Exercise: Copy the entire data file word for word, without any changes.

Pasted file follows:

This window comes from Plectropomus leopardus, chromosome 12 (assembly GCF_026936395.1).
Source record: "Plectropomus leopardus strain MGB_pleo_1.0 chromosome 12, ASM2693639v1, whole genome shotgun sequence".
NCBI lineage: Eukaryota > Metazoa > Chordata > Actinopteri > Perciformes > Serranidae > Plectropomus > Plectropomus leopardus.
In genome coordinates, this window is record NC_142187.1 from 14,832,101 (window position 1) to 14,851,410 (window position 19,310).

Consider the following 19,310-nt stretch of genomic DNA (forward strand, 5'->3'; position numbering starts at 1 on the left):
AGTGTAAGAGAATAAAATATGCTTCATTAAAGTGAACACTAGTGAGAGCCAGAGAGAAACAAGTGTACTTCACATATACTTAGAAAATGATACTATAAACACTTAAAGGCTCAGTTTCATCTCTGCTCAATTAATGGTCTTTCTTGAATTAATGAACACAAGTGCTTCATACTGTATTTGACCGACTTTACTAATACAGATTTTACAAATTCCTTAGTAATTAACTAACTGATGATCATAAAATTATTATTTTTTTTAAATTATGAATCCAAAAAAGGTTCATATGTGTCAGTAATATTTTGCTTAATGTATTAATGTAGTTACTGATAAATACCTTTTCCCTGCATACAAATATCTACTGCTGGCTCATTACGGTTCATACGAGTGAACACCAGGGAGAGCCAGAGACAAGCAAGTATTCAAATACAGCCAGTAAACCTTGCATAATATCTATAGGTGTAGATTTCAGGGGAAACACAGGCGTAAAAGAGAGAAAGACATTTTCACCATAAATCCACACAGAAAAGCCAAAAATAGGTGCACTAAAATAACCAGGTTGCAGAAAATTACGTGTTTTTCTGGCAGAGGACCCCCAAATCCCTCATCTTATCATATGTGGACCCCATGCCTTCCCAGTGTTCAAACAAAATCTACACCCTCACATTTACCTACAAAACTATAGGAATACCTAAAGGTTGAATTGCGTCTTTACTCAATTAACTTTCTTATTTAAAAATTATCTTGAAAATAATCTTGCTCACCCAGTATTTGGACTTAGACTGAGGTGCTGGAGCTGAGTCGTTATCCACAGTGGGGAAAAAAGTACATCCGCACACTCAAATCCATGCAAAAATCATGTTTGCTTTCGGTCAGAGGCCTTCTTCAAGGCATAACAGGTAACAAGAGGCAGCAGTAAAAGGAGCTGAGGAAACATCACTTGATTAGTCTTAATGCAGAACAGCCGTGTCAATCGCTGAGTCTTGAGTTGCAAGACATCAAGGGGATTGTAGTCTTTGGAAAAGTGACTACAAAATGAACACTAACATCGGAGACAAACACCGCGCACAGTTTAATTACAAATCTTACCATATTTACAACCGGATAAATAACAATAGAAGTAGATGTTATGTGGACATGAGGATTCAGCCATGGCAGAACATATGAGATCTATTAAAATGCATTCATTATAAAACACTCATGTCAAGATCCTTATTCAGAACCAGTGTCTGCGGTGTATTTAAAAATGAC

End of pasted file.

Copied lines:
This window comes from Plectropomus leopardus, chromosome 12 (assembly GCF_026936395.1).
Source record: "Plectropomus leopardus strain MGB_pleo_1.0 chromosome 12, ASM2693639v1, whole genome shotgun sequence".
NCBI lineage: Eukaryota > Metazoa > Chordata > Actinopteri > Perciformes > Serranidae > Plectropomus > Plectropomus leopardus.
In genome coordinates, this window is record NC_142187.1 from 14,832,101 (window position 1) to 14,851,410 (window position 19,310).

Consider the following 19,310-nt stretch of genomic DNA (forward strand, 5'->3'; position numbering starts at 1 on the left):
AGTGTAAGAGAATAAAATATGCTTCATTAAAGTGAACACTAGTGAGAGCCAGAGAGAAACAAGTGTACTTCACATATACTTAGAAAATGATACTATAAACACTTAAAGGCTCAGTTTCATCTCTGCTCAATTAATGGTCTTTCTTGAATTAATGAACACAAGTGCTTCATACTGTATTTGACCGACTTTACTAATACAGATTTTACAAATTCCTTAGTAATTAACTAACTGATGATCATAAAATTATTATTTTTTTTAAATTATGAATCCAAAAAAGGTTCATATGTGTCAGTAATATTTTGCTTAATGTATTAATGTAGTTACTGATAAATACCTTTTCCCTGCATACAAATATCTACTGCTGGCTCATTACGGTTCATACGAGTGAACACCAGGGAGAGCCAGAGACAAGCAAGTATTCAAATACAGCCAGTAAACCTTGCATAATATCTATAGGTGTAGATTTCAGGGGAAACACAGGCGTAAAAGAGAGAAAGACATTTTCACCATAAATCCACACAGAAAAGCCAAAAATAGGTGCACTAAAATAACCAGGTTGCAGAAAATTACGTGTTTTTCTGGCAGAGGACCCCCAAATCCCTCATCTTATCATATGTGGACCCCATGCCTTCCCAGTGTTCAAACAAAATCTACACCCTCACATTTACCTACAAAACTATAGGAATACCTAAAGGTTGAATTGCGTCTTTACTCAATTAACTTTCTTATTTAAAAATTATCTTGAAAATAATCTTGCTCACCCAGTATTTGGACTTAGACTGAGGTGCTGGAGCTGAGTCGTTATCCACAGTGGGGAAAAAAGTACATCCGCACACTCAAATCCATGCAAAAATCATGTTTGCTTTCGGTCAGAGGCCTTCTTCAAGGCATAACAGGTAACAAGAGGCAGCAGTAAAAGGAGCTGAGGAAACATCACTTGATTAGTCTTAATGCAGAACAGCCGTGTCAATCGCTGAGTCTTGAGTTGCAAGACATCAAGGGGATTGTAGTCTTTGGAAAAGTGACTACAAAATGAACACTAACATCGGAGACAAACACCGCGCACAGTTTAATTACAAATCTTACCATATTTACAACCGGATAAATAACAATAGAAGTAGATGTTATGTGGACATGAGGATTCAGCCATGGCAGAACATATGAGATCTATTAAAATGCATTCATTATAAAACACTCATGTCAAGATCCTTATTCAGAACCAGTGTCTGCGGTGTATTTAAAAATGAC